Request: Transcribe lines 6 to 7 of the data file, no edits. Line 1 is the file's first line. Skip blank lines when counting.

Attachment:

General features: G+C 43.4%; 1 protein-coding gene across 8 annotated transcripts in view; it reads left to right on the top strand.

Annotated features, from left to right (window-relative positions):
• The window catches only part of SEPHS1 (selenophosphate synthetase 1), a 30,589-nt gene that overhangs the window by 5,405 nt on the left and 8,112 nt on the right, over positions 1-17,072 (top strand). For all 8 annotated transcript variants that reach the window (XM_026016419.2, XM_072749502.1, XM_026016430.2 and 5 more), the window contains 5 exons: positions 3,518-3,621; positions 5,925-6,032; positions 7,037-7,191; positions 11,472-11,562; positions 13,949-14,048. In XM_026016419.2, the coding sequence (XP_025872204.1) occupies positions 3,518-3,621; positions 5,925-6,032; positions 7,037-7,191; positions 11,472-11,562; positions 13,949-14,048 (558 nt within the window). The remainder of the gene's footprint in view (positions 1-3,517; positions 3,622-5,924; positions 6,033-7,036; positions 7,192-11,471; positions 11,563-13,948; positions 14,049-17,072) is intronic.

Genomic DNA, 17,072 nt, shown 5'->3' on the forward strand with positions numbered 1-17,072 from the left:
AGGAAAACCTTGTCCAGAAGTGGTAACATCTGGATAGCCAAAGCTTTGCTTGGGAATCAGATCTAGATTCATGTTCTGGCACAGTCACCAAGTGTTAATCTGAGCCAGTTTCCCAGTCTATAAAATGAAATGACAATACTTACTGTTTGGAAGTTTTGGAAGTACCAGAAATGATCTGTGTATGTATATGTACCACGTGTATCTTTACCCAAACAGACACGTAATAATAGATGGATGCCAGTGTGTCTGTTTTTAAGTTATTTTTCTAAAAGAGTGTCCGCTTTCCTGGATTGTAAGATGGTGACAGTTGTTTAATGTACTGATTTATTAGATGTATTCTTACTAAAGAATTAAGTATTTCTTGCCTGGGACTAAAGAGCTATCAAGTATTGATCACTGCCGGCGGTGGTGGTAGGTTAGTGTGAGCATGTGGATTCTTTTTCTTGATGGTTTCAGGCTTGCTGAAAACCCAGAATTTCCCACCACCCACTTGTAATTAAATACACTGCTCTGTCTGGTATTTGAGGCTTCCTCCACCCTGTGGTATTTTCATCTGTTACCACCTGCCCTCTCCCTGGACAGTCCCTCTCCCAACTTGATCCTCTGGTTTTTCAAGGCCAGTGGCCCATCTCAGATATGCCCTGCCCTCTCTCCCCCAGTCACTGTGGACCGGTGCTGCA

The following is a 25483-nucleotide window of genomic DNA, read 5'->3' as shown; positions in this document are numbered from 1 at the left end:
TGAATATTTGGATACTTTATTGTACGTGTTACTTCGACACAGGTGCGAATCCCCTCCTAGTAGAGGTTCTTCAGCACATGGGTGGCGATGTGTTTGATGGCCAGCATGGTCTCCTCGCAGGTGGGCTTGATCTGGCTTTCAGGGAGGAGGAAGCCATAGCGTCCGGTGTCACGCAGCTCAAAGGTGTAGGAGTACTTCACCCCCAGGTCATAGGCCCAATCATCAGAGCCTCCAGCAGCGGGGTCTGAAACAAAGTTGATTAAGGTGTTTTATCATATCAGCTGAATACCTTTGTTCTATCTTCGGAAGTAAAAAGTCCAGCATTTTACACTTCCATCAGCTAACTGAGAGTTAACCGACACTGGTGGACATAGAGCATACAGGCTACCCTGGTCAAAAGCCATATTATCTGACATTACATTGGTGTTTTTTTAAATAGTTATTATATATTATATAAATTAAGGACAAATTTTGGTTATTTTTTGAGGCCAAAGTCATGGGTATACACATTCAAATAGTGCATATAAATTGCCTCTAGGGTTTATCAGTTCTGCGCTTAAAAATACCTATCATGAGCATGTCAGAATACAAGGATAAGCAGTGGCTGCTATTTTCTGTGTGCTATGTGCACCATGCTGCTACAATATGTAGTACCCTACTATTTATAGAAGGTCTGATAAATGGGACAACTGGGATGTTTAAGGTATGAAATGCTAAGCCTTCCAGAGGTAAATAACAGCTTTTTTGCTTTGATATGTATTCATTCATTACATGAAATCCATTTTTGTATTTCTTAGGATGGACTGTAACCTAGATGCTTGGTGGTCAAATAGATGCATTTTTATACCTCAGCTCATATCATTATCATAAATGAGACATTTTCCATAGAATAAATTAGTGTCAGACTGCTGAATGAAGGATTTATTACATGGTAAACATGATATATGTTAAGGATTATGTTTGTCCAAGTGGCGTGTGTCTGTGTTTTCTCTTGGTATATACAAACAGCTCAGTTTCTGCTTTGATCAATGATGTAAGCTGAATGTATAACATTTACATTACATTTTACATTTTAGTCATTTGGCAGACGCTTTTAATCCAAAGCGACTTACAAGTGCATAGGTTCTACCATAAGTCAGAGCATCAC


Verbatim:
The following is a 25483-nucleotide window of genomic DNA, read 5'->3' as shown; positions in this document are numbered from 1 at the left end:
TGAATATTTGGATACTTTATTGTACGTGTTACTTCGACACAGGTGCGAATCCCCTCCTAGTAGAGGTTCTTCAGCACATGGGTGGCGATGTGTTTGATGGCCAGCATGGTCTCCTCGCAGGTGGGCTTGATCTGGCTTTCAGGGAGGAGGAAGCCATAGCGTCCGGTGTCACGCAGCTCAAAGGTGTAGGAGTACTTCACCCCCAGGTCATAGGCCCAATCATCAGAGCCTCCAGCAGCGGGGTCTGAAACAAAGTTGATTAAGGTGTTTTATCATATCAGCTGAATACCTTTGTTCTATCTTCGGAAGTAAAAAGTCCAGCATTTTACACTTCCATCAGCTAACTGAGAGTTAACCGACACTGGTGGACATAGAGCATACAGGCTACCCTGGTCAAAAGCCATATTATCTGACATTACATTGGTGTTTTTTTAAATAGTTATTATATATTATATAAATTAAGGACAAATTTTGGTTATTTTTTGAGGCCAAAGTCATGGGTATACACATTCAAATAGTGCATATAAATTGCCTCTAGGGTTTATCAGTTCTGCGCTTAAAAATACCTATCATGAGCATGTCAGAATACAAGGATAAGCAGTGGCTGCTATTTTCTGTGTGCTATGTGCACCATGCTGCTACAATATGTAGTACCCTACTATTTATAGAAGGTCTGATAAATGGGACAACTGGGATGTTTAAGGTATGAAATGCTAAGCCTTCCAGAGGTAAATAACAGCTTTTTTGCTTTGATATGTATTCATTCATTACATGAAATCCATTTTTGTATTTCTTAGGATGGACTGTAACCTAGATGCTTGGTGGTCAAATAGATGCATTTTTATACCTCAGCTCATATCATTATCATAAATGAGACATTTTCCATAGAATAAATTAGTGTCAGACTGCTGAATGAAGGATTTATTACATGGTAAACATGATATATGTTAAGGATTATGTTTGTCCAAGTGGCGTGTGTCTGTGTTTTCTCTTGGTATATACAAACAGCTCAGTTTCTGCTTTGATCAATGATGTAAGCTGAATGTATAACATTTACATTACATTTTACATTTTAGTCATTTGGCAGACGCTTTTAATCCAAAGCGACTTACAAGTGCATAGGTTCTACCATAAGTCAGAGCATCAC